When I was selling websites in the UK, a sales meeting usually was around 30 minutes. Out of this, the client would take around 20 minutes to explain to me what they wanted from their website. Ironically, many of them had no clue what they were talking about. This left me with only 10 minutes to sell to them why they needed a new website and why I was the best person to get them one. So I used to use the phrase “the top 20% of your website will determine 80% of its success”; which is true if you consider the Pareto principle. This made them immediately concentrate only on the home page, the color scheme, the banner, the sections and the intro which made it much simpler to close the deal using my portfolio of samples. Similarly, I now tend to use the Sinhalese version of the phrase “I can’t run a National service with broken equipment” when asking for money from the government. I make sure that I always say it in Sinhalese even if the meeting is in English. After hearing me say this repeatedly at meetings some have now started to refer to it saying “just like Ishan says…..”. The point being, sound bites will ensure that people remember you. That’s always a good thing.

Regardless of whether you are speaking to your employees, a potential client or your future employer you must learn to tell them what they want to hear in short and sharp sound bites. Our brains are programmed in such a way that it will instantly respond and take note of the words which are of interest. Needless to say, everyone is only interested in what’s in it for them. i.e. your sound bites need to concentrate on the benefits to them so that their brains take note. For example, employees will be interested in the words bonus, increment, vacation, company Christmas party etc. Make sure these are projected loudly when you are speaking to them. On the flip side, your bosses or potential employers would want to hear words such as profit, bottom line, ROI, increased sales, reduced costs, improved efficiency etc. It also bodes well to use industry specific jargon such as CQI, CPD, capex, opex etc. In terms of a potential client, words such as high quality, proven track record, award winning, customer service, free etc. would grab their attention. If you are quickly pitching to your boss about a new project, sound bites such as expansion, potential market, projected revenue, break even, diversification, I have a project proposal, initial budget etc. would increase your chances of further discussion. In general, speaking in sound bites saves time and delivers faster results. This holds true even in a relationship where you come up on top by saying things your significant other wants to hear. By this I don’t mean that you should be deceptive but rather ensure that you always reaffirm why they should continue to be with you.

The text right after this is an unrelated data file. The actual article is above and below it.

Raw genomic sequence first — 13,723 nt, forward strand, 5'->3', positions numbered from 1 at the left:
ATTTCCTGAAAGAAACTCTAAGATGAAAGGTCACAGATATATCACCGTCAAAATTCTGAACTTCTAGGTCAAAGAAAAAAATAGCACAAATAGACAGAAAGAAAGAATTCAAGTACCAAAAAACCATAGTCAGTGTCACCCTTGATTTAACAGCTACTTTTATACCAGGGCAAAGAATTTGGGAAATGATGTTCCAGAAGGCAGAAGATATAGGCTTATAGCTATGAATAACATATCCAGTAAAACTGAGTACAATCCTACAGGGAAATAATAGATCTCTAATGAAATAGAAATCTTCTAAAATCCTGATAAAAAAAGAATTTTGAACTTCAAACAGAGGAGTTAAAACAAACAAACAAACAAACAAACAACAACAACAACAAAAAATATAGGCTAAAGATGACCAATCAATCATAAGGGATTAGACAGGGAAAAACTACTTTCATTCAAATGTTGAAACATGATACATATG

In sum, I apologize if this post is a bit lengthy. Perhaps I should learn to write in sound bites as well…